Those characters who are victims of their own nature, in other words trapped in their roles due to their inherent make up. The Countess is an example of such a character, as are the Duke from Wolf-Alice and the grandmother from The Werewolf. All three of the characters are trapped in their states – werewolf and vampire – which are sometimes identified as specifically genetic, the Countess’s vampirism being descended from her father, who is too named as a vampire “Nosferatu” alluding to the vampiric film interpretation of Dracula. As a result the Countess becomes the “hereditary commandant of the army of shadows” which in a sense makes her a victim of circumstance as she inherits the isolation and “demented” history after her father’s assassination. However, the entire story repeatedly refers to her inability to escape from her vampire nature, symbolized through the caged lark, and her embedded need to kill in order to survive. The repeated references to her isolation and abandonment and the somber connotations to her description “all alone in her dark, high house” and “habitual tormented somnambulism” creates sympathy in the reader for her and highlights her inability to escape from her soulless state. She is unable to fulfill her dream to be human by herself and thus the “young officer” who is pure and possesses the “special quality of virginity” is needed on order for her to escape her haunted nature and be human as she wishes. Similarly, the Duke, too, relies on an external character to save him from his animalistic and haunted nature. It is implied that his nature is to be a “corpse eater” as he is non-human. Wolf-Alice humanizes him at the end of the story, saving him from his own nature. The grandmother however, is unable to save herself due to her werewolf nature and is not saved by anyone else but instead dies a victim of her nature. However, she also dies as a victim of circumstance, a circumstance from which she cannot escape.

One may argue that the grandmother is victimized through her role as a woman, a role from which when she tries to escape – by taking the form of a wolf and subverting her role of a domestic and pure woman – she dies. It is evident that she is unable to help herself as she is characterized by Carter as a weak woman “who has been sick” thus suggesting that even though she is a wolf, she is still weak and Little Red has to bring her food and care for her. She is trapped in her role as a domestic grandmother and thus tries to escape through her wolfish side, which in turn entraps her as well in a life destined for persecution. One may also argue that Wolf-Alice, too, is a victim of circumstance as she is trapped in the ‘nature’ of a wolf due to her upbringing and forced to conform to what is considered ‘normal’ by the nuns. She is unable to fully conform to societies expectations of her to “cover up her bold nakedness” and behave in a way expected of a woman as her wolf side has become embedded in her nature by her circumstances. One may contest, however, that she is not helpless as she saves the Duke from his wolfish side and initially did not need anyone to “rescue” her. Therefore, it is evident that there are characters in Carter’s tales who are not victims or helpless at all. The “young officer” in LHL may be initially presented as a victim of the Countess, but he survives and saves/defeats her as well as saves himself through love and innocence as “he is more than he knows.” The girl in The Werewolf is an independent woman, unafraid of the wolves and conformity and defends herself with her father’s hunting knife and therefore “she prospered” by refusing to become the wolf’s prey/victim.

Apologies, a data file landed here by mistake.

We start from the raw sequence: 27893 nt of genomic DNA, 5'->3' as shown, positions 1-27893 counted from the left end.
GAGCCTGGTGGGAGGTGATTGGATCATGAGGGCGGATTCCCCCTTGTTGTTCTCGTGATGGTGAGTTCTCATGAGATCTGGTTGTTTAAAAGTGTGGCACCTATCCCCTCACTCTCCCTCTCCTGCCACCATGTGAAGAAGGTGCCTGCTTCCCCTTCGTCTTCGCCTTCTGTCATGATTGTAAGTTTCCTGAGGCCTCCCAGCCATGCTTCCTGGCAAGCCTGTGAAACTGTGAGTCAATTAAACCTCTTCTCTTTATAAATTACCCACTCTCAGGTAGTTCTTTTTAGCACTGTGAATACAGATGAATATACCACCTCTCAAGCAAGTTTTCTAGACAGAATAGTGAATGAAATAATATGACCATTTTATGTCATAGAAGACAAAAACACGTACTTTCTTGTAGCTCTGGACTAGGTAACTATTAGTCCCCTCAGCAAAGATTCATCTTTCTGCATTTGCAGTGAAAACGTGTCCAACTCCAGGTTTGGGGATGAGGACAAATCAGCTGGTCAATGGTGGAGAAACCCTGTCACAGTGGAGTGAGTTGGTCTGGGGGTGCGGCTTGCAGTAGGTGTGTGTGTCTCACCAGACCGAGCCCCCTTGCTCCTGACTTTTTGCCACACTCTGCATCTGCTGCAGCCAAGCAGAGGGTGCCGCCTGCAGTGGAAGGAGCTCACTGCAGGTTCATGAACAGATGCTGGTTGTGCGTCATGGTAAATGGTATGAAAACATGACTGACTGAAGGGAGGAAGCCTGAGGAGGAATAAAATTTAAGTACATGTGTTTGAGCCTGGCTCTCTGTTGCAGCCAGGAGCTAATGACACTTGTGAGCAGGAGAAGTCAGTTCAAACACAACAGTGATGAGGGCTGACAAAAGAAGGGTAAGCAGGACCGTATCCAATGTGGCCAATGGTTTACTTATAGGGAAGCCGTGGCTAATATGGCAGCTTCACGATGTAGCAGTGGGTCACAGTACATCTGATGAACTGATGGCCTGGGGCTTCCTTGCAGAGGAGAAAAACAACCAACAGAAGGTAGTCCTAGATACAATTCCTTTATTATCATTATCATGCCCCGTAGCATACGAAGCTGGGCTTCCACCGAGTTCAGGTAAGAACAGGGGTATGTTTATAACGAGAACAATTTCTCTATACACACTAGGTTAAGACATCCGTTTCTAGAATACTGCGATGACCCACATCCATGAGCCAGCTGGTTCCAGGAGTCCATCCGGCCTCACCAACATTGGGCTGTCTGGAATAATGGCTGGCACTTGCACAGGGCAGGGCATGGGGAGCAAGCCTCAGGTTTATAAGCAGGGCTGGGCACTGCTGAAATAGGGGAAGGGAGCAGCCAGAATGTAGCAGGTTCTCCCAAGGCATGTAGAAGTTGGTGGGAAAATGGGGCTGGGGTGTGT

Therefore, Carter’s characters vary between victims of circumstance and their own nature as well as those who are in fact heroes and survivors. Nevertheless, all of her characters begin as victims in their stories. Even those who are heroes, such as the young officer in the LHL and the girl in The Werewolf, are initially victims pursued by evils, wolves and vampires, but are able to save themselves, to help themselves and therefore they are undefeated and become heroes. Thus, all of the characters in The Werewolf, LHL and Wolf-Alice are victims of either nature or circumstance, but it is those who are able to help themselves who do not succumb to these roles. However, to a great extent those who are unable to help themselves are largely unable to do so as they are victims of their own nature and cannot break free from it as their nature is an intrinsic part of their existence.